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Jim

Daily devotions?

Do you have a 'quiet time', or daily devotions?
How do you approach them?
Do you use any particular regime or set of daily devotional material to help you?
Ketty

I have several Bibles on my iPhone and one of them has daily devotionals.  I have a daily email, and I have the Word for Today 'magazine'.  Depending upon where I am and with what I'm involved, I use whatever is most convenient.
Lexilogio

Re: Daily devotions?

Jim wrote:
Do you have a 'quiet time', or daily devotions?
How do you approach them?
Do you use any particular regime or set of daily devotional material to help you?


I have used "Reflections" on the IPhone. I also find running is good for this.
Jim

Re: Daily devotions?

The touchscreen phones are off limits for me, as my sense of touch is sometimes a bit iffy.
Like both of you, though, I use several online Bible devotionals, and have a few emails as well.
I stopped some of the latter, though, as they seemed to have a political agenda in them.
I use
www.joniandfriends.org
a lot, though.
Ketty

Re: Daily devotions?

Jim wrote:
The touchscreen phones are off limits for me, as my sense of touch is sometimes a bit iffy.


I can't use touch-screens without my special 'dobber': a soft rubber tipped stylus a bit like a pen.
Paul

Back when I was an RC I used to pray the Divine Office. I had a breviary which had all the hours for the day according any particular liturgical season. I kind of miss it. Orthodoxy does have its own liturgical hours but nothing like a breviary with all the prayers, readings etc. in one book.
cyberman

Paul wrote:
Back when I was an RC I used to pray the Divine Office. I had a breviary which had all the hours for the day according any particular liturgical season. I kind of miss it. Orthodoxy does have its own liturgical hours but nothing like a breviary with all the prayers, readings etc. in one book.


I think you're probably still allowed to use the book.
gone

I know this will surprise people. I wouldn't exactly call it a devotion, but I read my Bible each morning (The gospel of Mark at present) before I get up, and then tell my version of the deity what I expect of it that day.
Paul

cyberman wrote:
Paul wrote:
Back when I was an RC I used to pray the Divine Office. I had a breviary which had all the hours for the day according any particular liturgical season. I kind of miss it. Orthodoxy does have its own liturgical hours but nothing like a breviary with all the prayers, readings etc. in one book.


I think you're probably still allowed to use the book.


Well, I sold it some while back. It was a 1962 breviary. Even if I had it I wouldn't pray it but to explain why I would have to go on one of my ramblings about the liturgy. This not the right thread. I just miss praying the hours and wish there was an Orthodox equivalent to a breviary. In our church we do have matins on most Saturday evenings and vespers or some of the other hours during certain liturgical seasons but I'm rarely able to attend them.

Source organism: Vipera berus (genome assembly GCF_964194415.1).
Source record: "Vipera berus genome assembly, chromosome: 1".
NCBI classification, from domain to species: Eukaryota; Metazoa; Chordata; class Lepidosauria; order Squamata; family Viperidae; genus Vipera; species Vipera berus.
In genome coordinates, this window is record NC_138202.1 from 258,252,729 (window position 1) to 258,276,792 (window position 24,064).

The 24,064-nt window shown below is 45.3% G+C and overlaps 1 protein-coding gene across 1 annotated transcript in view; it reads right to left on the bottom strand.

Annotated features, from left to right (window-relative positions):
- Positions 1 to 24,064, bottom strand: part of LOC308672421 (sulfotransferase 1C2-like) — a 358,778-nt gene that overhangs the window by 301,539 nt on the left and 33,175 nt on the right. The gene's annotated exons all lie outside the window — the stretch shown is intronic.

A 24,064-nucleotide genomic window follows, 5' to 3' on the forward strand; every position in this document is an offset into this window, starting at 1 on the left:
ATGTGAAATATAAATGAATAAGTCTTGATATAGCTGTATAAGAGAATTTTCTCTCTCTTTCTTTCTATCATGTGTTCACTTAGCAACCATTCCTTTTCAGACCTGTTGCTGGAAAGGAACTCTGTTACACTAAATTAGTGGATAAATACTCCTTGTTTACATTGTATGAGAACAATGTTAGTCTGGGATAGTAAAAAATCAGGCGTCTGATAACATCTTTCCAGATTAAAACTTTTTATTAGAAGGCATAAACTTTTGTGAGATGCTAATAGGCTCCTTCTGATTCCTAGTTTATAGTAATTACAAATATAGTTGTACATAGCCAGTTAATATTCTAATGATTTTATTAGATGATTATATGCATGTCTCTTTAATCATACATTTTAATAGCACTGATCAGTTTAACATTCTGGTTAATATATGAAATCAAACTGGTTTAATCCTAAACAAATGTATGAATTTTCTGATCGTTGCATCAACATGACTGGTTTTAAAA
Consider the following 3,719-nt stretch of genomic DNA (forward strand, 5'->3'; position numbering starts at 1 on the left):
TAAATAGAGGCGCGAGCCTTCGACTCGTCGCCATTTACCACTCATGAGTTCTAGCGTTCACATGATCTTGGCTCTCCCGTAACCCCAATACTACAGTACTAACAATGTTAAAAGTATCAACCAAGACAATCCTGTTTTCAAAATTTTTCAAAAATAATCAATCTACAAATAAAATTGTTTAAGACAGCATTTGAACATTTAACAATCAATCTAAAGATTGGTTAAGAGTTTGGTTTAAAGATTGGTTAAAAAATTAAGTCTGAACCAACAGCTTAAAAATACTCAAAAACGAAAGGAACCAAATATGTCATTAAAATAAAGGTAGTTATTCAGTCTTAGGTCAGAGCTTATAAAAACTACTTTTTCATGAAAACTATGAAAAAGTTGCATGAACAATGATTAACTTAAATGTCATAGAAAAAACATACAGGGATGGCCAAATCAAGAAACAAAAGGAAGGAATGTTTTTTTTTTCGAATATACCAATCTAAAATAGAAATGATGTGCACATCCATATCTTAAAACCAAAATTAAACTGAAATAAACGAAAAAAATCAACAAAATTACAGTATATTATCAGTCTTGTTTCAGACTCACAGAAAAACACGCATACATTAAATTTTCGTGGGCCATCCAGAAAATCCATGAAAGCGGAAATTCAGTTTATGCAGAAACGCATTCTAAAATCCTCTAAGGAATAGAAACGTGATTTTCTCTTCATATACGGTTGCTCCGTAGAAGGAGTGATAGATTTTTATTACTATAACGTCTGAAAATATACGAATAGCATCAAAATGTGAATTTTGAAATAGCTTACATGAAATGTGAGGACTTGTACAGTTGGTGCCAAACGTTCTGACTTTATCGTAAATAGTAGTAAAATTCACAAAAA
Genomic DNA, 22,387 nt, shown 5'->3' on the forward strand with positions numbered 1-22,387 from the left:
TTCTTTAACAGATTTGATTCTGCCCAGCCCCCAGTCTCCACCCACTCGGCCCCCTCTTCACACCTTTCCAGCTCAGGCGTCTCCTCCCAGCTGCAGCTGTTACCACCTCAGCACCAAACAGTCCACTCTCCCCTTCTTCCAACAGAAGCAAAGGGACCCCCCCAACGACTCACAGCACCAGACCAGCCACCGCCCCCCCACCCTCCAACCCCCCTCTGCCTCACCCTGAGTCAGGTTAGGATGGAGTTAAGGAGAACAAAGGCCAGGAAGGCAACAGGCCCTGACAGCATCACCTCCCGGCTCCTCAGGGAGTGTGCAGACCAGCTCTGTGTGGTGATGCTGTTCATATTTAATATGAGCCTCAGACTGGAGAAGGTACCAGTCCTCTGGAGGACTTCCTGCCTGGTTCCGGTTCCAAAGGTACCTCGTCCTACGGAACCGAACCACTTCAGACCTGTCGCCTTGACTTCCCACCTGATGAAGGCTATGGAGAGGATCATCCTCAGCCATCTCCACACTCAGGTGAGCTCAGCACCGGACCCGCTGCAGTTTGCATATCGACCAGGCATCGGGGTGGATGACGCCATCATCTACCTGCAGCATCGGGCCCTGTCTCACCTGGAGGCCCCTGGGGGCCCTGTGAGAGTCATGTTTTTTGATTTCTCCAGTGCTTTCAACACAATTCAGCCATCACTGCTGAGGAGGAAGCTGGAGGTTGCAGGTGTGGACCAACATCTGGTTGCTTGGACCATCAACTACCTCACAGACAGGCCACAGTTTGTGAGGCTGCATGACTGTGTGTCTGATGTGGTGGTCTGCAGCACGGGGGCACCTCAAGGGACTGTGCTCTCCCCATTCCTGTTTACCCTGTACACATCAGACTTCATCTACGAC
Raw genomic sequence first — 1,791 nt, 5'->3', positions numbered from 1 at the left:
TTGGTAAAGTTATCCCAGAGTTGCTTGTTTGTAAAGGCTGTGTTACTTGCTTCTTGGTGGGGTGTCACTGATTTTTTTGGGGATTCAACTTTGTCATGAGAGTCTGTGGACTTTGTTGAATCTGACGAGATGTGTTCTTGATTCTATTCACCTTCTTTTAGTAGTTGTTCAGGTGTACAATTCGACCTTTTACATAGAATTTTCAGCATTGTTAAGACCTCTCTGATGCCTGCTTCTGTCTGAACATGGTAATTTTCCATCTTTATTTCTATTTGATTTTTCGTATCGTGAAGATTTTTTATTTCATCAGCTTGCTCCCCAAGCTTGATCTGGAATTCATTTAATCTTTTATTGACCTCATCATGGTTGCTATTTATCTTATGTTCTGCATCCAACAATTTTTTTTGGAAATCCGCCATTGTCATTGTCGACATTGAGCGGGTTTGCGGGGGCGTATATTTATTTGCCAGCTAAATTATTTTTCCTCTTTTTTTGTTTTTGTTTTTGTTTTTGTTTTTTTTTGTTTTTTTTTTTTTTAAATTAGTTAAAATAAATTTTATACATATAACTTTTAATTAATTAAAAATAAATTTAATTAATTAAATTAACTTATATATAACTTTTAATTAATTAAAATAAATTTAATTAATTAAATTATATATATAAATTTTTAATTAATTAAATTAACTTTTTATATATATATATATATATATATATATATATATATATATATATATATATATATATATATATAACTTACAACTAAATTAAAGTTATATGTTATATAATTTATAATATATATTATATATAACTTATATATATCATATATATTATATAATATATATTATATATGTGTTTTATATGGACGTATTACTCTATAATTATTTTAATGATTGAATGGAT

Jim

Praying the office has the merits of encouraging discipline in devotions.
I used to look on fellow evangelicals who boasted of an hour long 'quiet time' each morning, with incredulous envy! I found disciplining myself to silence and 'waiting on the Lord' as the psalmist put it, really difficult, though, over the years I have got into the 'groove'.
Iona helped a lot. The prayer techniques, such as the kaim, labyrinth, and prayer walk, helped me immensly. The latter, in particular, was, and is, useful.
Find a circuitous route you know very well, and walk it, praying as you do, asking that you might be able to think on each situation you find your feet taking you, each house you pass, giving thanks for each sound, each smell, the touch of each surface as you walk. Pretty soon you find your prayer life enhanced in ways you hadn't thought possible.
Paul

Yes, I can see that being useful, Jim, learning to pray from the heart at all times.
Jim

Yes, Paul, I used that bit in
Ephesians 6 when Paul says "Pray at all times...".
I finally realised that, though joining -or raising - hands to God, with eyes closed is a mark of respect to Him, I can also pray as I walk, using my long cane to do the automatic bit, as I negotiate a known route. It's surprising (or maybe not too surprising!) how often I've ben put into a situation when I can share my faith with those around me, in a gentle, non-confrontational way, as I 'prayer-walk'.
JMC

Paul wrote:
I just miss praying the hours and wish there was an Orthodox equivalent to a breviary. In our church we do have matins on most Saturday evenings and vespers or some of the other hours during certain liturgical seasons but I'm rarely able to attend them.


I know this post is old, and you may have found this (or an equivalent) already, but as I've seen you online recently you might be interested in this:

http://www.orthodox.net/services/index.html#S1

There are services/prayers for each of the Liturgical hours in Orthodoxy, but am not sure how similar they are to the breviary. Anyway, the hours in that link can certainly be adapted for private prayer, and I was given a book many years ago with these adapted hours on my conversion, to help in my prayer life.

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